Universal has taken the risky gamble of remaking all of the monster films from its archives. Judging by the first, The Wolfman, they stand to lose a lot of money.
Benicio Del Toro stars as Larry Talbot, an English actor in 1890 who has gone to seek his fortune in America. When Larry’s brother is brutally murdered, Larry reluctantly returns home to be with his estranged family, including his mysterious father Sir John Talbot (Anthony Hopkins) and his brother’s fiance Gwen (Emily Blunt). During his investigation into his brother’s death, he is attacked and bitten by a horrific creature in a gypsy camp, which gives him unnatural powers when the moon rises …
It seems unpleasant and wrong to discuss the turmoil in the making of a film when reviewing it, but it is unavoidable in this case. The Wolfman is a narrative mess, and many of the hackings and arguments behind the scenes show up unpleasantly onscreen. Particularly bad is the entire first act, which flops around in a vain attempt to establish a character and a romance for Larry. Rather than take a careful pace to build up to Larry’s infection and transformation, the film rushes headlong to that point without anything really making an impression. The direction by Joe Johnston is typically workmanlike, but flails in the face of massive script and performance problems.
Some of that might be the fault of Del Toro, who manages the hung-dog look of Lon Chaney Jr. without any of his pathos. I am hard-pressed to come up with a less interesting leading man in a major tentpole film. Couldn’t screenwriters Andrew Kevin Walker and David Self give Larry any kind of character? Even an inappropriate character element would have been better than what ended up onscreen. What remains is a hero that we do not know, and with whom we cannot sympathize or encourage. That’s a bad, bad trait for a film like this.
Even worse is setting up for a romance that has no chemistry. In reality, the romance needs to be very strong, because that imbues the tragic aspects of the story with more pathos and conflict. Unfortunately, Blunt has zero chemistry with Del Toro. The script betrays the romance as well, forcing the two characters together unbelievably (would they really fall in love that fast??) rather than let it breather organically. The real tragedy is how so many professional moviemakers on this set managed to miss this important aspect.
I am also somewhat divided about the performance of Anthony Hopkins and Larry’s peculiar father. He overacts dreadfully, no doubt. This could have worked wonderfully, except that the rest of the film is pitched so much lower. Hopkins feels like he is in another film altogether. Aren’t actors supposed to tune their performances to those around them in order to make a script work? Hopkins’ Talbot Sr. feels like a reprisal of his Van Helsing character from Bram Stoker’s Dracula, which is out of place here. As always, Hopkins is mesmerizing, but he definitely unravels the tapestry of the film.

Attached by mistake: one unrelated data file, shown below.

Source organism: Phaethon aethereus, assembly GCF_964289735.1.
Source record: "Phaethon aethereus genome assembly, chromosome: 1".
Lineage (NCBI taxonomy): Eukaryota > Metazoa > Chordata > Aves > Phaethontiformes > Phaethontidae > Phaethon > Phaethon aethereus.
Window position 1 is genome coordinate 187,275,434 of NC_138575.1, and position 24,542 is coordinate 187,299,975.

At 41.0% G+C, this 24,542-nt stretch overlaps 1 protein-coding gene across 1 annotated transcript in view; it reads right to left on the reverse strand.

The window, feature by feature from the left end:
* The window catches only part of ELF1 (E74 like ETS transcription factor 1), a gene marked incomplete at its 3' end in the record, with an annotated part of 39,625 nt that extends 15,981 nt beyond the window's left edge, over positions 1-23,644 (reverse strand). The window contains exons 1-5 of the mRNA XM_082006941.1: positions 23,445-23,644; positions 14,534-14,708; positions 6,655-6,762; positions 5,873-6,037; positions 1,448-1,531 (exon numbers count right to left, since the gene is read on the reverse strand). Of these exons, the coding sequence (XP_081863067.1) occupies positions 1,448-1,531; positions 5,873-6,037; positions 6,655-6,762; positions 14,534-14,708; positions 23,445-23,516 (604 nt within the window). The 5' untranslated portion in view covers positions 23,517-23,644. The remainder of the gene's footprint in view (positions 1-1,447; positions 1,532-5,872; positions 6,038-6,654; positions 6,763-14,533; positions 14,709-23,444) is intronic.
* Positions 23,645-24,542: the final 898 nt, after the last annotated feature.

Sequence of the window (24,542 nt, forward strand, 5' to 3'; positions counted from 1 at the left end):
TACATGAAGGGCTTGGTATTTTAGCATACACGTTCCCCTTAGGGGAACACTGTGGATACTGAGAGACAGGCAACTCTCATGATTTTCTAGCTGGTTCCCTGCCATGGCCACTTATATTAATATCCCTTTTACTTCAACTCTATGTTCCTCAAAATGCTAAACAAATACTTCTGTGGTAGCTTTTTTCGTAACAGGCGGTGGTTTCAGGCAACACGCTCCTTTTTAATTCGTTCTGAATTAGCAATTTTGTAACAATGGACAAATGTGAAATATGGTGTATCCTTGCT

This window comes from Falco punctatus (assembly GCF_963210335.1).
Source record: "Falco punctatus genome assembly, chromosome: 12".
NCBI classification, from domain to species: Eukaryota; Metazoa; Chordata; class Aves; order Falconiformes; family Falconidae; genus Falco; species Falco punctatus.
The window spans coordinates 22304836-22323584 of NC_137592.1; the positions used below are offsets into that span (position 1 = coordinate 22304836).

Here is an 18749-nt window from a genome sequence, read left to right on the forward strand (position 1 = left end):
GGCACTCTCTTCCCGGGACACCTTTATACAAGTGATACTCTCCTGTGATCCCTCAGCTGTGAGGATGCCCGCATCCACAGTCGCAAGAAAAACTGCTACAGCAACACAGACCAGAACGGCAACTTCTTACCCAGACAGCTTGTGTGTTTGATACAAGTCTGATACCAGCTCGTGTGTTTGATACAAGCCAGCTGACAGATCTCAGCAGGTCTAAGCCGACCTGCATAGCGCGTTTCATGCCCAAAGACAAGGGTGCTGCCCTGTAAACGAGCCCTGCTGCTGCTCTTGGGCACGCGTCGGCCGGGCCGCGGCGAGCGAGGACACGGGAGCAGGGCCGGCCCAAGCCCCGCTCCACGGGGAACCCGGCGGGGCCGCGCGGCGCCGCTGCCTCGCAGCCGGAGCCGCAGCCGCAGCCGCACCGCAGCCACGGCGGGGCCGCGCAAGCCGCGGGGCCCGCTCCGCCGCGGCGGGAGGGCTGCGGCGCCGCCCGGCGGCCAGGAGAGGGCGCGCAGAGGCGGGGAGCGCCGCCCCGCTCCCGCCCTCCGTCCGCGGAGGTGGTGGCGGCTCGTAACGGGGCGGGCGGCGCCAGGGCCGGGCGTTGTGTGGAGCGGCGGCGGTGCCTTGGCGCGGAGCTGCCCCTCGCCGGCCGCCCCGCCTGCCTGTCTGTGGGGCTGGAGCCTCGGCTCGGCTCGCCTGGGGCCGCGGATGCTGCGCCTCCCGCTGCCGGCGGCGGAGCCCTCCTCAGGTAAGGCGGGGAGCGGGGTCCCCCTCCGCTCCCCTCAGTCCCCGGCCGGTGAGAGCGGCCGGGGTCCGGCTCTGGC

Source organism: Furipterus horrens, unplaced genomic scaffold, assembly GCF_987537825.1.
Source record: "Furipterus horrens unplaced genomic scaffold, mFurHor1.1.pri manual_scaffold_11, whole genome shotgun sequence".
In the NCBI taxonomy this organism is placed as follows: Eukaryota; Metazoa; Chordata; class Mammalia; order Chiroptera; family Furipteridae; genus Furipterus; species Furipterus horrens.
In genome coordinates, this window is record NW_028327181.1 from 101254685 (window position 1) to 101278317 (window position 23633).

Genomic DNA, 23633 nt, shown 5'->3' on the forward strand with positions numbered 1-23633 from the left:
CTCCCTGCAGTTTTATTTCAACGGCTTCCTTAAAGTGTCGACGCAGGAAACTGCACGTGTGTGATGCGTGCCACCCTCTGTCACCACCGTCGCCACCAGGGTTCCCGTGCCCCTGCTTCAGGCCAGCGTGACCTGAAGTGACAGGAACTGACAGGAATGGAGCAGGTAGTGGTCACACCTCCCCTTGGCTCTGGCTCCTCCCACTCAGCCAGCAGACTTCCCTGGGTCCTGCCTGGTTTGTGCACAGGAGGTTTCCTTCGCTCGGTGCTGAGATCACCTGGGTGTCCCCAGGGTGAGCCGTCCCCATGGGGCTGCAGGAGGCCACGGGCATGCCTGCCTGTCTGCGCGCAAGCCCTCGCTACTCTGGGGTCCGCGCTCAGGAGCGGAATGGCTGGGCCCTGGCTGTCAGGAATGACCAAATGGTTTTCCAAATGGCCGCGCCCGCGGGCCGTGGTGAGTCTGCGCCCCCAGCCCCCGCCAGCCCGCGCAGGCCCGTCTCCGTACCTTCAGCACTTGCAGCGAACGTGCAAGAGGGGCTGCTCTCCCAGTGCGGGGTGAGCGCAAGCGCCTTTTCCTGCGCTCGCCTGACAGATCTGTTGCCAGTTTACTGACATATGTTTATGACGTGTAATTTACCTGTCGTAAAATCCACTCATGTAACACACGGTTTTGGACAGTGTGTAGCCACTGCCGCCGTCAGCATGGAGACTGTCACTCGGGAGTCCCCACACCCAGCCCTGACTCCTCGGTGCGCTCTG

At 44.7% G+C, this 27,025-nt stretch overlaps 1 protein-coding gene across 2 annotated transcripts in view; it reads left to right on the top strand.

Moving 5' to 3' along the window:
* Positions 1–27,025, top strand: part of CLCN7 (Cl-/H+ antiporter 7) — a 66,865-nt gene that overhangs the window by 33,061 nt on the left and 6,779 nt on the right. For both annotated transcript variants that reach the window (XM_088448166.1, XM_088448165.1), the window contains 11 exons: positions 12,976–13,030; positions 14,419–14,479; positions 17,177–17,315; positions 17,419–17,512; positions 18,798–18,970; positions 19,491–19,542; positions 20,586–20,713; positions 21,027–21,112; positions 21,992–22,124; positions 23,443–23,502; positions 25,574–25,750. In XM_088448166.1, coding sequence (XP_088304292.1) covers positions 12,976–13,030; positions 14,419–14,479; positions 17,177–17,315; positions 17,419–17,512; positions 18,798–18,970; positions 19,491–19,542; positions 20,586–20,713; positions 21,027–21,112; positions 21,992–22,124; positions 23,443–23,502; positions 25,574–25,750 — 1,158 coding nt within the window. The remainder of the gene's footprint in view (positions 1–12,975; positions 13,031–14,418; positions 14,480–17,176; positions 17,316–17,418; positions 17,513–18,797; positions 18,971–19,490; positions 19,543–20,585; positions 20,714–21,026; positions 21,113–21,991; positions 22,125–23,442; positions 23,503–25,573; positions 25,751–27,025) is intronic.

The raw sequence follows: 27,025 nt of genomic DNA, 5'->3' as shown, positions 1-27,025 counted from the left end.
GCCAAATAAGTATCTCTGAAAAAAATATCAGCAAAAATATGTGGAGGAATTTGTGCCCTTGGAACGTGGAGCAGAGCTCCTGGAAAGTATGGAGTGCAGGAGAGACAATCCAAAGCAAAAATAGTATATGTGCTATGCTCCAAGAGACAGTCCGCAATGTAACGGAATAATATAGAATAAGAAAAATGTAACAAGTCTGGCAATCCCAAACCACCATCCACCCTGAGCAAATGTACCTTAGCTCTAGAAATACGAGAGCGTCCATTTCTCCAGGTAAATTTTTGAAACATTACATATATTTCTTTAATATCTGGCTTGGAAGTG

One of the huge problems with films like The Wolfman or Frankenstein is this: with whom do you sympathize?? Can you really root for Larry Talbot, who turns into a murderous werewolf and slaughters people? Do you root for Detective Abberline (Hugo Weaving) who is trying to find and kill Larry’s wolf?? The viewer is left conflicted about the point of the film, or what outcome would be dramatically pleasing. In Frankenstein, Karloff created a monster that we could love and understand, and thereby crafted an anti-hero for whom we could sympathize and encourage. We cannot do the same thing here.
With all of the dramatic fumblings, the only aspect left to enjoy on any level are the effects, and even those fly all over the quality map. Some of the CGI transformations work fairly well, while other CGI effects of the wolfman leaping and jumping look like more of the same rubber puppet nonsense that I hoped Avatar would make obsolete. Rick Baker’s makeup effects look good, and the gore is copious. But effects cannot make a movie like this.
Ultimately, I am very disappointed. For many years I wanted to see another gothic horror film set in the 19th century. I wanted to see a film draped in webbed stone hallways, and lit with the flickering fingers of candlelight. But while this film manages to do a decent imitation of these things, it often ends up feeling more like an amusement park ride at Disney. The story and setting of The Wolfman might harken back to another era, but its execution is, sadly, very much of the sloppy and phony present.
A missed opportunity.